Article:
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Thread: Massacres in Syria

  1. #21
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    Quote Originally Posted by bigwinnman View Post
    That's a whole new subject. This is about Syria and the effects that these things will have on Lebanon
    What good is the Arab league on this? Each one is a dictator and so they protect dictators.

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  3. #22
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    Quote Originally Posted by CuriousAmerican View Post
    What good is the Arab league on this? Each one is a dictator and so they protect dictators.
    You're absolutely correct about the AL but with all the changes happening within the Arab community the League itself is going to have to change to follow suit. No longer will it be filled with dictators alone but by elected government representatives as well. These new representatives are going to want to leave their mark on the League if, for nothing else, but to further their careers.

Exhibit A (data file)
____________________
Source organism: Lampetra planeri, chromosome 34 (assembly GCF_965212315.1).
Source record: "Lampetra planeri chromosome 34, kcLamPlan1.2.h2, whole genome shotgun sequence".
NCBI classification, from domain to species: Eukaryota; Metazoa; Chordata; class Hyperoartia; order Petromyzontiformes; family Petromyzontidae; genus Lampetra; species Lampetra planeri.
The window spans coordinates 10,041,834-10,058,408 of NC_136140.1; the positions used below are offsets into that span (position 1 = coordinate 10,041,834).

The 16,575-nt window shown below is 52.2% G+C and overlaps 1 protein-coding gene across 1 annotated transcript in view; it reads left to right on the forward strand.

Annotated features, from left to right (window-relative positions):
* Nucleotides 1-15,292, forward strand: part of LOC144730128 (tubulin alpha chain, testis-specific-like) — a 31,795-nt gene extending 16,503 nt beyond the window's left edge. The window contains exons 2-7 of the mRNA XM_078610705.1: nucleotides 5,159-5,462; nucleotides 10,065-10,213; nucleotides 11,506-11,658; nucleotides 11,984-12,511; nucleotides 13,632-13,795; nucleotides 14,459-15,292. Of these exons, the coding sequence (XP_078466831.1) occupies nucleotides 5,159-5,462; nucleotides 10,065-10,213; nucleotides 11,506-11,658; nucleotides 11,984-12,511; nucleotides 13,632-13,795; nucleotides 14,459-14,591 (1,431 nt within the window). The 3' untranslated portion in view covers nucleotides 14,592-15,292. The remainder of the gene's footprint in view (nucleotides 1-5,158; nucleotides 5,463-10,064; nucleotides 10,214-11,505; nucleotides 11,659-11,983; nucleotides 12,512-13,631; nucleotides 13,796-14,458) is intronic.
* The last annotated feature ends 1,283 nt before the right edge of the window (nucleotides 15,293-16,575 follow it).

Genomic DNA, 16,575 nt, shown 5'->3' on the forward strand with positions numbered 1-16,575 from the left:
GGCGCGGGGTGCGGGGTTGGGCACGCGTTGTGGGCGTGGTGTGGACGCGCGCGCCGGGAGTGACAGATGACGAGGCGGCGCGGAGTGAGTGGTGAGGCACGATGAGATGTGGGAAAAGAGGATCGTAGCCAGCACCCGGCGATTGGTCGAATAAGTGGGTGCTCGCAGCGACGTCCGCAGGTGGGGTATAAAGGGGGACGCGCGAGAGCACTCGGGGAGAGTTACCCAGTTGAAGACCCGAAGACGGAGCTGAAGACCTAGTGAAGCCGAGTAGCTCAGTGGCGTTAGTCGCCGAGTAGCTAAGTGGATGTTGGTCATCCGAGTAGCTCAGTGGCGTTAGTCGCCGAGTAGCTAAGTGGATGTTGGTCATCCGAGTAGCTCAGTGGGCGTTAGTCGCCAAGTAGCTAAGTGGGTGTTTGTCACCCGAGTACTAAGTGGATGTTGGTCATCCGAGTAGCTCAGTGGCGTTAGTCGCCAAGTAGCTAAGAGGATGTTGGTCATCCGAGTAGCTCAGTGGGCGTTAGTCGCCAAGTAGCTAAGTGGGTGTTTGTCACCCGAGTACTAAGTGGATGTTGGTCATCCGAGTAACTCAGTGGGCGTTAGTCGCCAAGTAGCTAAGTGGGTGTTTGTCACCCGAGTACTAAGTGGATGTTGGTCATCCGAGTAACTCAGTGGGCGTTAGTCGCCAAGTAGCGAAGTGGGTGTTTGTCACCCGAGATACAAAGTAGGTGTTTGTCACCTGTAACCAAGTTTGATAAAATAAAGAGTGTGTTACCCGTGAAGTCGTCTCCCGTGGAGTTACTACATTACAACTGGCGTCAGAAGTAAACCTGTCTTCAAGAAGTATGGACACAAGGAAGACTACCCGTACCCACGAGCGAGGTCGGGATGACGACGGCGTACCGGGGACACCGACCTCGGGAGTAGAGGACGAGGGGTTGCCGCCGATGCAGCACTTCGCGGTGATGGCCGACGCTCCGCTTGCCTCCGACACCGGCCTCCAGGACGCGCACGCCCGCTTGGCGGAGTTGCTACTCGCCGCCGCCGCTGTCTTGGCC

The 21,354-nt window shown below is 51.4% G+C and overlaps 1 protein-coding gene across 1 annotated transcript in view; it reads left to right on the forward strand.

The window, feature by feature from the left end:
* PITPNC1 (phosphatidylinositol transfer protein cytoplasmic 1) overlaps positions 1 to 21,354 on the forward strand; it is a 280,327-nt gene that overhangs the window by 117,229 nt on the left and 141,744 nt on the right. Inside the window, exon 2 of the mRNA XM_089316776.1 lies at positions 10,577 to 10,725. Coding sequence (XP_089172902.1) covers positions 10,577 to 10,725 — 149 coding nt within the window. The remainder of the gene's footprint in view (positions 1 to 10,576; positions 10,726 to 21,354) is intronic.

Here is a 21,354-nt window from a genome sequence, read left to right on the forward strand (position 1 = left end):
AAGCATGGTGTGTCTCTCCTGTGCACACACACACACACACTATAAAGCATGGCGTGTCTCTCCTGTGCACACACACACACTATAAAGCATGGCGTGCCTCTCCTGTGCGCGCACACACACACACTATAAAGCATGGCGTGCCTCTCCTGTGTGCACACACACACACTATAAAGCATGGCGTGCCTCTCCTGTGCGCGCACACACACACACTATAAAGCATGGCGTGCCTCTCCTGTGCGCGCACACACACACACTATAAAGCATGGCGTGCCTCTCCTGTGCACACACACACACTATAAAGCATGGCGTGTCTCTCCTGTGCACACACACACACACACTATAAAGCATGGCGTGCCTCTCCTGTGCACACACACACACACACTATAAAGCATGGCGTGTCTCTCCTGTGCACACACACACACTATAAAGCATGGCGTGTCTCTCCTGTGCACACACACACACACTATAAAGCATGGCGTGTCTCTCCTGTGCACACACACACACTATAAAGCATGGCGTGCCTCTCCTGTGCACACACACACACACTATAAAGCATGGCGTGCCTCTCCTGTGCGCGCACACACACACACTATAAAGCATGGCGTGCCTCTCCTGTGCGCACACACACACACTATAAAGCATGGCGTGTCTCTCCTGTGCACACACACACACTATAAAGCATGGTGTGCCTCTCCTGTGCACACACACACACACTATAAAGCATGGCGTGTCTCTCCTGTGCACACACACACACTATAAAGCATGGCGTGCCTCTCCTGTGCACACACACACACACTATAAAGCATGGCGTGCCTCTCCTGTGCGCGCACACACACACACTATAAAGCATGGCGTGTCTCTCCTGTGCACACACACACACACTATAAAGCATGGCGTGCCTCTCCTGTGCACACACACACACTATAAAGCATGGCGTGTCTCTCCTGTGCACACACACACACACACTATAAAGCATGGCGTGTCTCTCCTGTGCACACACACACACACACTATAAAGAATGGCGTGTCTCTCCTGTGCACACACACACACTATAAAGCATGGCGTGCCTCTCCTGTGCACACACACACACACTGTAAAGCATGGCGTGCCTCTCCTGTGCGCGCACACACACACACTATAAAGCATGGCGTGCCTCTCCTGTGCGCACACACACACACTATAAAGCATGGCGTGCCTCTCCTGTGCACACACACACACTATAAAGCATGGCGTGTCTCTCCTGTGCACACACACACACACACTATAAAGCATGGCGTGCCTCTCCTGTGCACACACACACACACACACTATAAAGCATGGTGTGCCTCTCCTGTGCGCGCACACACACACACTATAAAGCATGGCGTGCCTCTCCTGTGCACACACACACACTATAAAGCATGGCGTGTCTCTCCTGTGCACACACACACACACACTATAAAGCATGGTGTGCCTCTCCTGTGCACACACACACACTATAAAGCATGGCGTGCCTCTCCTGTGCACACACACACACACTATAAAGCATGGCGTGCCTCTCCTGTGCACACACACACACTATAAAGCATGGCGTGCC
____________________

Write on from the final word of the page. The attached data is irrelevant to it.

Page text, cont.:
The AL also knows that its image is that of a spineless coward and Syria is a slap in its face. The west has stayed out so far and has blocked any overt action by Arab countries that want to get involved (regardless of KSA being one). The AL needs to better its image and Syria is its best opportunity.
    "No need to say more...I, for one, do not care one iota about being politically correct, I do call it as I see it without no fear, and those who get their feeling hurt by such truth I say to them:
    " GO CRY ME A RIVER" "-Beirutilibnani


    The Right To Do Something Does Not Mean It Is Right. (William Safire)